I have been waiting for this compilation with baited breath (that was a lame choice of words, lets just say I was excited) and thus far it has not disappointed. The sound of min2max is, as the name implies, strictly minimal. Stripped down rhythms and finely tuned sound design make up the stock and trade of this album. Since my first introduction to techno the aphorism "do more with less" has alway struck me as highly appropriate. Like a painter who, only using the barest brush strokes, is able to suggest more than is actually there minimal techno functions best when it is suggestive rather than leading.

This particular track by Loco Dice best exemplifies this aesthetic on this compilation. A stripped down groove is the basis for the track which over time is added to and expanded bit by bit till before you know it you are jacking. Listen and enjoy.
Chantilly Bass is hosting another incredible and maybe even more vital track from this compilation over at her blogspot address. Sample the joy and then purchase.

Loco Dice - Orchidee

Thursday, June 08, 2006

Shoes at Undefeated

Shoes at Undefeated
Originally uploaded by hector.
This has nothing particularly to do with music other than they were playing what sounded like ragga at time I walked into the shop. This has more to do with my increasing facination with sneakers. Although I have not started standing in line to purchase the latest limited run of nike's, I find the culture facinating. The consumerism is so pure. It almost makes us record collectors look like pikers in comparison.

This is really the entirety of the store as well. The other wall is blank and is about 5 feet to the right of the end of the picture. The utilitarianism of the shop also reminds me a lot of a record store. In particular the new shop Turntable Lab on Fairfax has an almost identical set up with records lining the walls as opposed to shoes.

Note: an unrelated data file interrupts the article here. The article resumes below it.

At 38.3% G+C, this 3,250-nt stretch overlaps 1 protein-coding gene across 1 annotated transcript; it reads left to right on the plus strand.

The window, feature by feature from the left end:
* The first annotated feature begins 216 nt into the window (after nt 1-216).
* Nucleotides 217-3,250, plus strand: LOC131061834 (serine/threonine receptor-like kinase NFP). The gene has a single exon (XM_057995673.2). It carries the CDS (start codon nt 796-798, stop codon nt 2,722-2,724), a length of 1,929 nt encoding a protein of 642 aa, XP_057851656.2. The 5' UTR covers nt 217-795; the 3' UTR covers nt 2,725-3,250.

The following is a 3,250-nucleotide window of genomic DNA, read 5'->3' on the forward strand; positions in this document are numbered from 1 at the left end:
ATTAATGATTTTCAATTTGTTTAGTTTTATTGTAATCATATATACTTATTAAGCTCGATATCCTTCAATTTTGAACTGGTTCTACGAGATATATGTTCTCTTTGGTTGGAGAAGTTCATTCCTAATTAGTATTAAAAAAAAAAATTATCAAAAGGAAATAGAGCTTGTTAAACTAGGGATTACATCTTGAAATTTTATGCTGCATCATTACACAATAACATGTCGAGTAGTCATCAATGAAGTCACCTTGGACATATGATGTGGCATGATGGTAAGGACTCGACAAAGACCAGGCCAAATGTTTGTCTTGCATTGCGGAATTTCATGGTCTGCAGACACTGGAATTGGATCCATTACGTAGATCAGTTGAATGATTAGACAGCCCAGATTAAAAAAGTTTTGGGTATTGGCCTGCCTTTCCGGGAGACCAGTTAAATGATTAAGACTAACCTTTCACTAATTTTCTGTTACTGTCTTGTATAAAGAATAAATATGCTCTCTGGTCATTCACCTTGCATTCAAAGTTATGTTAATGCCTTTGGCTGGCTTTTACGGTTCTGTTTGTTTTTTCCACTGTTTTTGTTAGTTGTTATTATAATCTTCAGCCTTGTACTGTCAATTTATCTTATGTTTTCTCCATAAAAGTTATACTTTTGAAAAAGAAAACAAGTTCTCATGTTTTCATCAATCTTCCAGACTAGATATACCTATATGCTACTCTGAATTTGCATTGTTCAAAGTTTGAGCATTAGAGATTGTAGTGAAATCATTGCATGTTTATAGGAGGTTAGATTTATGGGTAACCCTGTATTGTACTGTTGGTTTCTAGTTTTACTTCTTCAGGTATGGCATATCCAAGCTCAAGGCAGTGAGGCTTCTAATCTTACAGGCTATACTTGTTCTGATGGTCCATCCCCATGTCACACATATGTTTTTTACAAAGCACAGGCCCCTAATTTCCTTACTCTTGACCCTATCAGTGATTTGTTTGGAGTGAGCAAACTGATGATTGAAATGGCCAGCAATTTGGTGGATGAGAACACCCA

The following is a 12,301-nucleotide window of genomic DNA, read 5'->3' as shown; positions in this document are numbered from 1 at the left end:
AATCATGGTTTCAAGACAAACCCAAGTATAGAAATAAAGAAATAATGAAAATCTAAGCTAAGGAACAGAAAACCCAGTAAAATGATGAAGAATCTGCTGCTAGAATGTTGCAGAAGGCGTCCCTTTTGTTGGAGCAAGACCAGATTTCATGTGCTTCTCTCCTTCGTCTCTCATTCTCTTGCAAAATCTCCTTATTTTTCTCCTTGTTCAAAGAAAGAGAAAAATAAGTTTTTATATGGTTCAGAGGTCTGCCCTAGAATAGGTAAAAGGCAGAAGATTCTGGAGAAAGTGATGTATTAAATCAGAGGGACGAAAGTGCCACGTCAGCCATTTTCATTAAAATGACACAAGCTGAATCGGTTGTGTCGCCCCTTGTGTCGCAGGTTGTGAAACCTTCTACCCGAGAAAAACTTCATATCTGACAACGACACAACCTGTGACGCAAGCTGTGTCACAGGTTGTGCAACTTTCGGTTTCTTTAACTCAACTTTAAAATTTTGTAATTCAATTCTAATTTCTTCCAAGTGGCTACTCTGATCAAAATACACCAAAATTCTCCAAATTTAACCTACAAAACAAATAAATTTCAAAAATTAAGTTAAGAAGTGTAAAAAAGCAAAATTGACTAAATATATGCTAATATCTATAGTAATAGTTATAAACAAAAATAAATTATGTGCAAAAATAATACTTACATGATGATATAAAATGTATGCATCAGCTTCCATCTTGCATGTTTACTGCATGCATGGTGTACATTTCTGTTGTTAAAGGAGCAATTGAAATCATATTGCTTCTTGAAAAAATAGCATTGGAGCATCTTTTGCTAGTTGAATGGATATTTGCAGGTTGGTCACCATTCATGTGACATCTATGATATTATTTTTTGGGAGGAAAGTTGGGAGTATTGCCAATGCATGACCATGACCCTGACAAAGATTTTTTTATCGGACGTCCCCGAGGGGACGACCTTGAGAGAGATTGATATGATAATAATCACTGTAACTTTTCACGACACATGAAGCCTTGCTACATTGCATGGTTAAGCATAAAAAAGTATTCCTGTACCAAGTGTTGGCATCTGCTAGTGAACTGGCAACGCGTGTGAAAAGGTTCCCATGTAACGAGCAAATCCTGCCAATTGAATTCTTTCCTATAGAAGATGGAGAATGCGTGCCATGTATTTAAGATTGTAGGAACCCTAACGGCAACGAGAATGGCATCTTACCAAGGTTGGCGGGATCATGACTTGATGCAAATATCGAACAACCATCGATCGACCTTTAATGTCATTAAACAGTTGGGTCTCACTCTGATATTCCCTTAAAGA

Wednesday, June 07, 2006


One nice thing about being a packrat, (or at least as much of one as my wife will allow me to be) , is that when the inspiration strikes you can go digging throught the collection for precursors and influences. That compilation on the left was released around 1995. Ifach was a label run by Baby Ford who was already almost a decade into his musical career by the time this came out. Ford's style by this time had already evolved into a strain of dark minimalism that would be an example for today's minimal scene. In fact, Perlon records was founded by one of his early collaborators, Zip.

Ifach Vol.1 collects the early 12"s released on his legendary label by Ford himself as well as a who's who of English techno. Ed & Andy from Plaid do a number of tracks under the alias EcoTourist and Mark Broom contributes a few tracks, as well as collaborations with Ford.

The packaging resembles nothing so much as a contemporary cdr. The artwork is photocopied and the sleeve is a flimsy piece of plasticine. Still to a budding explorer this cd was a monumental find. Along with Sahko Records output and Rob Hood's work on Tresor and M-Plant, the mid 90s provided many chances for mind expanding alternative views of what Techno could be.

Baby Ford - Dead Eye

Tuesday, June 06, 2006


Hey today only comes around once a millenium so lets give the devil his due. The most recent thing I have read on this subject, (which is contained in the wikipedia entry connected to the title of this post), says that 666 is actually a numerlogical reference to the Roman Emperor Nero who prosecuted the minority Christian community so vociferously during his reign. Therefore, hell was itself an analogy for the Roman Empire. Not exactly METAL but interesting.
All historical research aside the devil and by extension horror has made for some great tunes. Today we will celebrate The National Day of Slayer and throw in a few other choice cuts to keep things interesting.
First off the classic:

Slayer - Reign in Blood

Then from a slightly different perspective of the devil is Dies Irae. They see the devil as a contrarian rebel in heaven. Lucifer as the light bringer. The style is all over the place but very satisfying. Blues/Rock/Progressive/Krautrock etc...

Dies Irae - Lucifer

Finally, one of my all time favorite bands, The Misfits, who don't really belong here but I have been looking for an excuse to post one of their songs, so here is.

The Misfits - Night of the Living Dead

Monday, June 05, 2006


Just for your info.
Never thought I would be reccomending a purchase of mixmag, but last month's issue had a top mix cd by Hawtin on it. The tracklisting is as follows:
1 2000 & One Leaf 2